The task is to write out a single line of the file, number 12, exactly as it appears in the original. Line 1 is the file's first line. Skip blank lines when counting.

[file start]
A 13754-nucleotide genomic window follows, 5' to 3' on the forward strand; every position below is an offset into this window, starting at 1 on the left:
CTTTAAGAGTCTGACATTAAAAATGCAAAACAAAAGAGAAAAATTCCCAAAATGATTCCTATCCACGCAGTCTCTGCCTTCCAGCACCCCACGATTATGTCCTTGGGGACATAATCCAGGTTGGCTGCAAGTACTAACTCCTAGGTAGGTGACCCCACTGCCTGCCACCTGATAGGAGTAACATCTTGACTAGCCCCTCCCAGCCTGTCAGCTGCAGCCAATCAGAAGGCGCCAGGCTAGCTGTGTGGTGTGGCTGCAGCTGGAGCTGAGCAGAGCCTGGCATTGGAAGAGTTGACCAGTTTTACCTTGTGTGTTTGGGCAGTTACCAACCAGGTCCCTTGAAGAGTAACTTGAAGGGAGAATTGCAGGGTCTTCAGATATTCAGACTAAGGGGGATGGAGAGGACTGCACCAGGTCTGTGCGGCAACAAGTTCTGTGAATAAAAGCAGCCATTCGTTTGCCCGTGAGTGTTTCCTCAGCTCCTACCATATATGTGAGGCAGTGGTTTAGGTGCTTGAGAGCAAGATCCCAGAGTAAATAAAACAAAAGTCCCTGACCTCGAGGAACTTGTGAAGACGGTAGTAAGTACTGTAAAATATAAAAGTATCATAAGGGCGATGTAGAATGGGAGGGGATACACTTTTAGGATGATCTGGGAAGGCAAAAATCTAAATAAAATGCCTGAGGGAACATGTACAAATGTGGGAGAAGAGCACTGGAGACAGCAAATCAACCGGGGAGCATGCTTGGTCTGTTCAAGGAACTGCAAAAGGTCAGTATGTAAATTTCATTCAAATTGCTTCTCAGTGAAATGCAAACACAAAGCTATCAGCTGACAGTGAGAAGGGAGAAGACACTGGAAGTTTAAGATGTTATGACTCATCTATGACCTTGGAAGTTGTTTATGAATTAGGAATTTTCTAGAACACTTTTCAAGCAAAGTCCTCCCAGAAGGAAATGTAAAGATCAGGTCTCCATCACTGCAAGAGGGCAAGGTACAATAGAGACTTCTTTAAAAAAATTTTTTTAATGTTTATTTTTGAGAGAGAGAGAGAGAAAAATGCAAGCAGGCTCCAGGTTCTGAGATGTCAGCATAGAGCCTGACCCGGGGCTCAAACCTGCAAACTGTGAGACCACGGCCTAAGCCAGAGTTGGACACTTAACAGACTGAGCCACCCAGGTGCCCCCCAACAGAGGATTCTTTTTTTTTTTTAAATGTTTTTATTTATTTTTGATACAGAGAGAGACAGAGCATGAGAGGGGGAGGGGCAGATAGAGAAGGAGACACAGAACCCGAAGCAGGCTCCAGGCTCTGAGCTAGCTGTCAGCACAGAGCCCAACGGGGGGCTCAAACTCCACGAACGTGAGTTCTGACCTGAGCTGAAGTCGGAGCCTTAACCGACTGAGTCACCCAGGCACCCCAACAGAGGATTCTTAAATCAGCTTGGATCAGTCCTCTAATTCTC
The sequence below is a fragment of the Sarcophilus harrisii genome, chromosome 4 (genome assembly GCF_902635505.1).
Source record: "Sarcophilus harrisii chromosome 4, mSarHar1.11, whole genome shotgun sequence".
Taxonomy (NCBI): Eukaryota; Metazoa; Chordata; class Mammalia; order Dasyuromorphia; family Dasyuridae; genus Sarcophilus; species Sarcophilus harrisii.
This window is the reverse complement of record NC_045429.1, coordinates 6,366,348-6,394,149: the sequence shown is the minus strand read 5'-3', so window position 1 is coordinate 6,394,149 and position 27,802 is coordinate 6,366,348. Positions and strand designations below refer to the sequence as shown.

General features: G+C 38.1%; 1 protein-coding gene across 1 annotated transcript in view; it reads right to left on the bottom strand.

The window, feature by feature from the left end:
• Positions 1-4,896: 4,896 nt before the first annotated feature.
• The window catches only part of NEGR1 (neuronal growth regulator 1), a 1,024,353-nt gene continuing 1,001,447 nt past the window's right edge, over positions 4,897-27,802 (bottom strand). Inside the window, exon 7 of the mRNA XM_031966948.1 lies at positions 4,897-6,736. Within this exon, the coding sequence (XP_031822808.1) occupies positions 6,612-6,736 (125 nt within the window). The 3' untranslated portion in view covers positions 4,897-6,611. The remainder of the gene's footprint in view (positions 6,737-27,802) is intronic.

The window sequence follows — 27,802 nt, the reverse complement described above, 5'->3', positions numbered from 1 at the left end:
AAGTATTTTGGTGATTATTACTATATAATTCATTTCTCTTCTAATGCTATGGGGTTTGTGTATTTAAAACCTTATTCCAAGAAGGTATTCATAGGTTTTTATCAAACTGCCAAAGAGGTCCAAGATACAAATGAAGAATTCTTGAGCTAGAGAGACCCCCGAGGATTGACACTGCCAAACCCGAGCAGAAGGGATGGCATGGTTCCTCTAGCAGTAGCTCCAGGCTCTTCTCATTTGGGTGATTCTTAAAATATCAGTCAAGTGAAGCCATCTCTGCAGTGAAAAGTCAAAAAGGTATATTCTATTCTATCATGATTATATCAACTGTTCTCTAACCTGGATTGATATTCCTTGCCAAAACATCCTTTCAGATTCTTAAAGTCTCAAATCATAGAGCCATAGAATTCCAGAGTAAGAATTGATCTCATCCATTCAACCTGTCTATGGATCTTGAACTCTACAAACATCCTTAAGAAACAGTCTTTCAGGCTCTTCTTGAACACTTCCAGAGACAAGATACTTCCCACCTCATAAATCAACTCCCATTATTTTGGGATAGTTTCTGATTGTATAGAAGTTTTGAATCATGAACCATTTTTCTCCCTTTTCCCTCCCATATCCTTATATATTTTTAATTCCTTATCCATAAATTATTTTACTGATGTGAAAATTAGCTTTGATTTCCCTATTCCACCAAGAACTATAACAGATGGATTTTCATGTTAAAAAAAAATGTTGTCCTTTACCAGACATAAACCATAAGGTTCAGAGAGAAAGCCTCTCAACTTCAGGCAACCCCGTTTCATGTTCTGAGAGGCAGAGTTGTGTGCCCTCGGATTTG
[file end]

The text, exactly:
AAGTATTTTGGTGATTATTACTATATAATTCATTTCTCTTCTAATGCTATGGGGTTTGTGTATTTAAAACCTTATTCCAAGAAGGTATTCATAGGTTTTTATCAAACTGCCAAAGAGGTCCAAGATACAAATGAAGAATTCTTGAGCTAGAGAGACCCCCGAGGATTGACACTGCCAAACCCGAGCAGAAGGGATGGCATGGTTCCTCTAGCAGTAGCTCCAGGCTCTTCTCATTTGGGTGATTCTTAAAATATCAGTCAAGTGAAGCCATCTCTGCAGTGAAAAGTCAAAAAGGTATATTCTATTCTATCATGATTATATCAACTGTTCTCTAACCTGGATTGATATTCCTTGCCAAAACATCCTTTCAGATTCTTAAAGTCTCAAATCATAGAGCCATAGAATTCCAGAGTAAGAATTGATCTCATCCATTCAACCTGTCTATGGATCTTGAACTCTACAAACATCCTTAAGAAACAGTCTTTCAGGCTCTTCTTGAACACTTCCAGAGACAAGATACTTCCCACCTCATAAATCAACTCCCATTATTTTGGGATAGTTTCTGATTGTATAGAAGTTTTGAATCATGAACCATTTTTCTCCCTTTTCCCTCCCATATCCTTATATATTTTTAATTCCTTATCCATAAATTATTTTACTGATGTGAAAATTAGCTTTGATTTCCCTATTCCACCAAGAACTATAACAGATGGATTTTCATGTTAAAAAAAAATGTTGTCCTTTACCAGACATAAACCATAAGGTTCAGAGAGAAAGCCTCTCAACTTCAGGCAACCCCGTTTCATGTTCTGAGAGGCAGAGTTGTGTGCCCTCGGATTTG